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Against disease: the impact of hygiene and cleanliness on health

This supplement, written as a set of 4 papers is written to support healthcare professionals and others who are asked to provide information to the community about the role of hygiene in the prevention of infection.The historical facts outlined in the first paper describe the endless struggle with devastating epidemics and unsanitary conditions leading to disease, particularly infant mortality and the early death of young adults. The ‘‘health revolution’’, as described in papers 2 and 3, in the late 18th and early 19th centuries brought about a fundamental upset of the status quo in these two regions and the dawning of an era in which disease and early death is no longer inevitable. A variety of medical, environmental, technical, and political innovations that were introduced as far back as 1850 interacted to gradually eliminate the sources or transmission routes of the ‘‘big killers.’’ A substantial but overlooked component of the health revolution was a sociocultural transformation in personal hygiene and cleanliness. The quarter century 1890 to 1915, in particular, was the beginning of a mass change in bathing, laundering, and domestic hygiene practice in the United States and England. A basic hypothesis is that personal hygiene and domestic cleanliness—including bathing, showering, laundering, dishwashing, and housecleaning— played an essential but subtle and generally ignored role in the revolution. To support this hypothesis, paper 2 examines records of soap production and consumption, bathing and hygiene habits, epidemiological data, and morbidity and mortality data from various areas of the world. Today, as described in the third paper, the health revolution continues in the form of personal hygiene and household cleanliness—two important disease-prevention strategies. This supplement includes an examination of the effectiveness of handwashing as well as household cleaning and disinfecting practices today in removing and killing microbes. The authors conclude that the current status of cleanliness and the resulting health benefits in developed countries shouldn’t be taken for granted. They are only of relatively recent origin, are confined geographically, and require continuous nurturing. American Journal of Infection Control 2008; 36 (suppl 3):S109-166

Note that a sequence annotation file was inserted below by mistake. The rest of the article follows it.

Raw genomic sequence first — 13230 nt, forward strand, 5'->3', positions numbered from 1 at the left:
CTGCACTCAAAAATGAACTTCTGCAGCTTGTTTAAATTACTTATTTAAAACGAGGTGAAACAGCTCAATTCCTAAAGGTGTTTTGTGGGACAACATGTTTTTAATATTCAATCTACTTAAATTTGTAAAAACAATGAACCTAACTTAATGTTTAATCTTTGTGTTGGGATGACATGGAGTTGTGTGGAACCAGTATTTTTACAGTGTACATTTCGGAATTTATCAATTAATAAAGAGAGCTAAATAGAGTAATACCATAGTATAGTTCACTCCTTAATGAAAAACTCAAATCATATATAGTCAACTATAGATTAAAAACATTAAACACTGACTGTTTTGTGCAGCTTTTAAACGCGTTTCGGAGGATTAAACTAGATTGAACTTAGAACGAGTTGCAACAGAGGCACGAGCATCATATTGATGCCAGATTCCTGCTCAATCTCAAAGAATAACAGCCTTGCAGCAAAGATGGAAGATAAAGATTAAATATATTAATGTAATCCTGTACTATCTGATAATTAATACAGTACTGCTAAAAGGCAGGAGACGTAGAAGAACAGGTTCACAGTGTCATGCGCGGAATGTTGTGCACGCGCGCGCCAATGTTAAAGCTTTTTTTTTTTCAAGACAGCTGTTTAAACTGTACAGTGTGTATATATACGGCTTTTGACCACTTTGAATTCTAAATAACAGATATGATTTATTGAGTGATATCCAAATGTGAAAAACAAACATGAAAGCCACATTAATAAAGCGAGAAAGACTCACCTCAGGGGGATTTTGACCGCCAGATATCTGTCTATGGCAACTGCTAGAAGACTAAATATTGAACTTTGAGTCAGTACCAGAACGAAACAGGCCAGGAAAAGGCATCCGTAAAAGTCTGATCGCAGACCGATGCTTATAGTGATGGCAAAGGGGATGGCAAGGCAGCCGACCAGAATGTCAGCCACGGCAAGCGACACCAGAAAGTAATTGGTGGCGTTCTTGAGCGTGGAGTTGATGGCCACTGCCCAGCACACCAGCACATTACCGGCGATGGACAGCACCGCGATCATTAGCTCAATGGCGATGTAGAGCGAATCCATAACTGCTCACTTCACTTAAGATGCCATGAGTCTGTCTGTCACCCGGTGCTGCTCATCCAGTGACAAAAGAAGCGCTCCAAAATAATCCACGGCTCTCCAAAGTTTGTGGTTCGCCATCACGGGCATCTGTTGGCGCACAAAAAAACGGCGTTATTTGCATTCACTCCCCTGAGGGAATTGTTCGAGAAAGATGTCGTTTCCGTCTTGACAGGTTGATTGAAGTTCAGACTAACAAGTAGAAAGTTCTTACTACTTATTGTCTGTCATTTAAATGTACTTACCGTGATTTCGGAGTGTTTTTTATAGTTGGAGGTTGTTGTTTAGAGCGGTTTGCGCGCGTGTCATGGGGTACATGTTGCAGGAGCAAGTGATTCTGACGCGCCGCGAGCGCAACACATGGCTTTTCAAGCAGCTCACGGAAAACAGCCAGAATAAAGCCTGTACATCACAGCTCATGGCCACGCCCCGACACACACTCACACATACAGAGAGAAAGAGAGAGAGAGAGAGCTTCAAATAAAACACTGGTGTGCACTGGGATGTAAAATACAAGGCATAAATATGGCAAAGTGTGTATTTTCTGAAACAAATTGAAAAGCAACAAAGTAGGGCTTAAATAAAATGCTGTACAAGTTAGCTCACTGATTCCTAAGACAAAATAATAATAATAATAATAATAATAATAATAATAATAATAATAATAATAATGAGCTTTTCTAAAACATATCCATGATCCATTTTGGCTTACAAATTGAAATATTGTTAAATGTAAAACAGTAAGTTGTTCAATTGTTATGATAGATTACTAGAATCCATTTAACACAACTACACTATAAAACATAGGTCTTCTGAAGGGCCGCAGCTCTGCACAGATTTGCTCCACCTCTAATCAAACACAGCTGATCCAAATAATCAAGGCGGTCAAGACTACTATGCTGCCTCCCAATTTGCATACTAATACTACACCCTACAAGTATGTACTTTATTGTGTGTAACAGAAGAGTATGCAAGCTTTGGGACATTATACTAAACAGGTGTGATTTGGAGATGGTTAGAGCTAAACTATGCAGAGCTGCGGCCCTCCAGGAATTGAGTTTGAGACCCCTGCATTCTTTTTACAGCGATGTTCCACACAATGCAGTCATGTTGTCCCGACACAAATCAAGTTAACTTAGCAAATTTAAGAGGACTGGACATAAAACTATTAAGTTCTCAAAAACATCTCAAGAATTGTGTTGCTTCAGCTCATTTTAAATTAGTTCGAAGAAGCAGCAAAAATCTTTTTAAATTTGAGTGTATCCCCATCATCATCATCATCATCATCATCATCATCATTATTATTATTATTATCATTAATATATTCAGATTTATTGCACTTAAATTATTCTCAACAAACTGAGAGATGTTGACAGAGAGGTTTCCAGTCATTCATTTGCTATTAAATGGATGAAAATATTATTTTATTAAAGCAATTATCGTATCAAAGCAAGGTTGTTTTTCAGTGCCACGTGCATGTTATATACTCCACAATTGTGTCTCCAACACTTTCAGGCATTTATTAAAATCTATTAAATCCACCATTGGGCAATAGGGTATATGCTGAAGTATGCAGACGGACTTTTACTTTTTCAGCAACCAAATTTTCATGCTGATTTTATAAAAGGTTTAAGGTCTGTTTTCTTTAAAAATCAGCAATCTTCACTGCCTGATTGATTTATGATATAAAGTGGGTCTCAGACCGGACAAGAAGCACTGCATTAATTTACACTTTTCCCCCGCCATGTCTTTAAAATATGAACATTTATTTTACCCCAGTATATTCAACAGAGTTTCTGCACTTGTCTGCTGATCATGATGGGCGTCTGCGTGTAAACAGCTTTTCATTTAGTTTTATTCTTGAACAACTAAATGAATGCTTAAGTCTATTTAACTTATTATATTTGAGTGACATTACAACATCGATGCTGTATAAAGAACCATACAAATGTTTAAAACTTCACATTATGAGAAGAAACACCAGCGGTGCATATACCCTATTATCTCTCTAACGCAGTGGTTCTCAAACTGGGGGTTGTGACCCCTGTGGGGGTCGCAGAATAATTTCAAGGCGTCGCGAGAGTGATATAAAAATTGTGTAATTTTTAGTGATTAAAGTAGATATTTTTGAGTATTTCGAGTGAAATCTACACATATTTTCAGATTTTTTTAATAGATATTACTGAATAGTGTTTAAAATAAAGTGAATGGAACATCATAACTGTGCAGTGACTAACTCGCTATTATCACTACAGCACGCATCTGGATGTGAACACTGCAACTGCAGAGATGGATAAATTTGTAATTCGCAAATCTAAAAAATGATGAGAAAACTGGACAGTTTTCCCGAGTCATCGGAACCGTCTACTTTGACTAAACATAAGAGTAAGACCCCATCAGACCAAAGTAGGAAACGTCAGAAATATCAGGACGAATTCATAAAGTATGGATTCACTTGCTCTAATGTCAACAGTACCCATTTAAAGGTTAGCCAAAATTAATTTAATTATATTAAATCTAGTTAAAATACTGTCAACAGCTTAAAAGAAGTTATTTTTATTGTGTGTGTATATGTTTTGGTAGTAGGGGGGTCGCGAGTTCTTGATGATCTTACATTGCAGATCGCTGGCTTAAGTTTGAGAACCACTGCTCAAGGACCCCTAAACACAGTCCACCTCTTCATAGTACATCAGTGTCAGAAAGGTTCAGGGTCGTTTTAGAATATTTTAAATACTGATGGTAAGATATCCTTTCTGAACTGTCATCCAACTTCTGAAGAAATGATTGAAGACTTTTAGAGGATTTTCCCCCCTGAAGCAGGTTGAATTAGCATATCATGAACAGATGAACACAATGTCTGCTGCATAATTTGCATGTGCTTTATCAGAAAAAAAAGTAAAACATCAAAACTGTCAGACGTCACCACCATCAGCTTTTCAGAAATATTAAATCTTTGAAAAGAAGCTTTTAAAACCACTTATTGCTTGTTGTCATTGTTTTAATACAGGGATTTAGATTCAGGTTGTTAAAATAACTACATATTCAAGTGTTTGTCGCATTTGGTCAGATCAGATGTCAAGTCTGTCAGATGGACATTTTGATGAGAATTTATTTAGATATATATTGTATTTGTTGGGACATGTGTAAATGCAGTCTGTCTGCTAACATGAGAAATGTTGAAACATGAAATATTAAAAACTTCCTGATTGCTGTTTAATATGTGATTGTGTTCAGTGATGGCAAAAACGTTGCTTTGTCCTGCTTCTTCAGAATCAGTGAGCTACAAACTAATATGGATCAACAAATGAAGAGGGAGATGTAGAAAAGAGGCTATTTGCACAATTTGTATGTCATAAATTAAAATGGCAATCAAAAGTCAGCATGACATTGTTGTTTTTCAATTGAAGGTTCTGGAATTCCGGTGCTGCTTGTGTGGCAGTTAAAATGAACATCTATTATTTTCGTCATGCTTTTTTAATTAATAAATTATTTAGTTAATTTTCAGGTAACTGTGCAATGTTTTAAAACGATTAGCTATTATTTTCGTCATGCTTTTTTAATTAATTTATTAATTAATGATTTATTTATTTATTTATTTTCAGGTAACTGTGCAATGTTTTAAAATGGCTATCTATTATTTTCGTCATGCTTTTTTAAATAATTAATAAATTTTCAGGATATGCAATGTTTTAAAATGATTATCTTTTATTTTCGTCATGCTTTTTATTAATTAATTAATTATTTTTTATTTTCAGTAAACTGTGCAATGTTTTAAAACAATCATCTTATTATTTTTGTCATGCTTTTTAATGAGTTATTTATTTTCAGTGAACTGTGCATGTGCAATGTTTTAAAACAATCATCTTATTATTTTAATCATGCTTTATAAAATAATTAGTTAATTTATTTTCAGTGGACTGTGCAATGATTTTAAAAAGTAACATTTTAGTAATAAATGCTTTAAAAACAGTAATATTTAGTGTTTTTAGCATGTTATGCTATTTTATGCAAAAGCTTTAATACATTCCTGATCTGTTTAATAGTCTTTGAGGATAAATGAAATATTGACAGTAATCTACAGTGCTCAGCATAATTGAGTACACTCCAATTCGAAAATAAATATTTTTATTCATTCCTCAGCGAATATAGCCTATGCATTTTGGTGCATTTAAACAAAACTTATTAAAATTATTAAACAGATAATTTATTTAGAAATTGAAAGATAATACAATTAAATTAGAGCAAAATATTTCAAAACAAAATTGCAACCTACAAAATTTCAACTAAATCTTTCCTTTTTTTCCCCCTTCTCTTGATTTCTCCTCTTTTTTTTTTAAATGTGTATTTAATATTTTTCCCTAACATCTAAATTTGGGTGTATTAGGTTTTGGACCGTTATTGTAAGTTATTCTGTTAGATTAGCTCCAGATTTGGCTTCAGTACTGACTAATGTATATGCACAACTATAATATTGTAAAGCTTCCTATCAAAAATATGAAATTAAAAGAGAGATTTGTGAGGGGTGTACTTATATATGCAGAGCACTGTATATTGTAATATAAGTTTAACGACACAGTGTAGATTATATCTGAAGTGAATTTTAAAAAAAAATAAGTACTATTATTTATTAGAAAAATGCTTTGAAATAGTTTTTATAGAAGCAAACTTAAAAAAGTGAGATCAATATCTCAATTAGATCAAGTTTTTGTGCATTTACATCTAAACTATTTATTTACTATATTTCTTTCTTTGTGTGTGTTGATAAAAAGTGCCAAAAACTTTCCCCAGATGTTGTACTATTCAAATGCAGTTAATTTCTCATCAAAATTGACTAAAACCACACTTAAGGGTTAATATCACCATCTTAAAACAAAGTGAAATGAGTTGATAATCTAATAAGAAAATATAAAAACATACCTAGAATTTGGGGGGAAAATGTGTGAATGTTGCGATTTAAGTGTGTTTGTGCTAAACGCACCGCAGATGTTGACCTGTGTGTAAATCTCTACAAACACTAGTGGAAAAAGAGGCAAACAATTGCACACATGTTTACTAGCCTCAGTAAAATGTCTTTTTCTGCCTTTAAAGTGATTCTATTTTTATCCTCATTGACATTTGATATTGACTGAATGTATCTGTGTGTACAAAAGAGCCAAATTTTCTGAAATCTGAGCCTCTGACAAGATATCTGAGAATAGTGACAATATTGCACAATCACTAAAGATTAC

Author: Aiello AE, Larson EL, Sedlak R

Published: 01/09/2008

Publication Type: Journal article

Publisher: American Journal of Infection Control